Using Aleene's white tacky glue, I installed the instrument package assembly onto the bottom clear dome. My kit was missing the locating pin shown in the instructions, so it took some fiddling to place it correctly. When everything was set, I used clear parts cement to attach the upper half to the plastic cylinder I installed earlier.
Important note: If you build the kit as intended with the two halves cemented together do not fill the seam! The actual Vanguard Standard Satellite was constructed in two halves, and photos show a thin but noticeable line between them. You may want to fill the seam where the antennas, solar cell and ionization chamber project, because the “circles” were solid parts.
|COLORS & MARKINGS|
I painted all the parts prior to assembly. Everything should be bright aluminum or silver except the layers of the instrumentation package and some details on the microphones.
To create the “educational” feel, I applied most of the numerous instrument name decals to the outer shell. The large “PROJECT VANGUARD” and smaller “Naval Research Laboratory” text seemed garish to me, so I left them off.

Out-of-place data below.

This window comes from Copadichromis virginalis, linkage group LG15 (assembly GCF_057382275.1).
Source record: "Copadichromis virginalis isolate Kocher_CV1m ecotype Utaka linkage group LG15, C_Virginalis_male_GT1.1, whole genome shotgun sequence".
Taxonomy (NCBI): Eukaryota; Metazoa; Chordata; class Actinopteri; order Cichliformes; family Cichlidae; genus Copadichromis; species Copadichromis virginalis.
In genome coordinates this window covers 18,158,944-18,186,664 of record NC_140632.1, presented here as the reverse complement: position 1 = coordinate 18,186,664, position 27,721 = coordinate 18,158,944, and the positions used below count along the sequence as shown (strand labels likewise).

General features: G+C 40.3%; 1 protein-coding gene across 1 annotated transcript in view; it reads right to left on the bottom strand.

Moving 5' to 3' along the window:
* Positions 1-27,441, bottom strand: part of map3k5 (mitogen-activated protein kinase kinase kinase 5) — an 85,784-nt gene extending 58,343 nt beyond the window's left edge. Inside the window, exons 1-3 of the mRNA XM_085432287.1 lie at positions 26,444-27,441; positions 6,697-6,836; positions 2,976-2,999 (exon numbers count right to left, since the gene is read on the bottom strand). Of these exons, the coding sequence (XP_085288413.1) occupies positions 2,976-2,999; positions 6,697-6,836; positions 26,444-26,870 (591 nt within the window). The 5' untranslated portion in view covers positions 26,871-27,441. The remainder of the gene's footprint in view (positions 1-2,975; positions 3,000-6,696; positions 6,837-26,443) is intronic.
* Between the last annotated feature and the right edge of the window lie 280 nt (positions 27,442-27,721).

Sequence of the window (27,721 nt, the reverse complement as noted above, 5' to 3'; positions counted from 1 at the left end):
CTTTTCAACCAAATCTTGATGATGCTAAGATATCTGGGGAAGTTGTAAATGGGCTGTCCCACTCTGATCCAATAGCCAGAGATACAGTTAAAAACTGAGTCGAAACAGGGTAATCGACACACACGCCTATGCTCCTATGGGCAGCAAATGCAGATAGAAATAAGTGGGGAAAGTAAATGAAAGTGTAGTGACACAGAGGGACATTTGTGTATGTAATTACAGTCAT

I chose not to use the clear plastic kit stand. Instead, I stained a craft store wooden base and mounted the satellite using a stained wood dowel. I created an NRL logo and appropriate Life magazine cover with Gimp, and attached them and a nameplate with spray adhesive.
The Vanguard satellite kit is fairly easy to assemble. Built out-of-the-box, it's an impressive model that looks great on the shelf. More dedicated modelers can install all the instrument wiring and even LED lighting to show off the colorful interior. Either way, the model is an excellent reminder of the early days of U.S. space exploration.
https://www.nasa.gov/content/vanguard-satellite-1958 http://www.nasa.gov/centers/goddard/about/didyouknow_prt.htm http://natedsanders.com/historic_1950_s_model_of_the_vanguard_1_satellite_-lot15459.aspxhttp://rockets.utena.su/images/spaceageposter/weatherEyeSatellite3.jpg
Les Dorr Jr.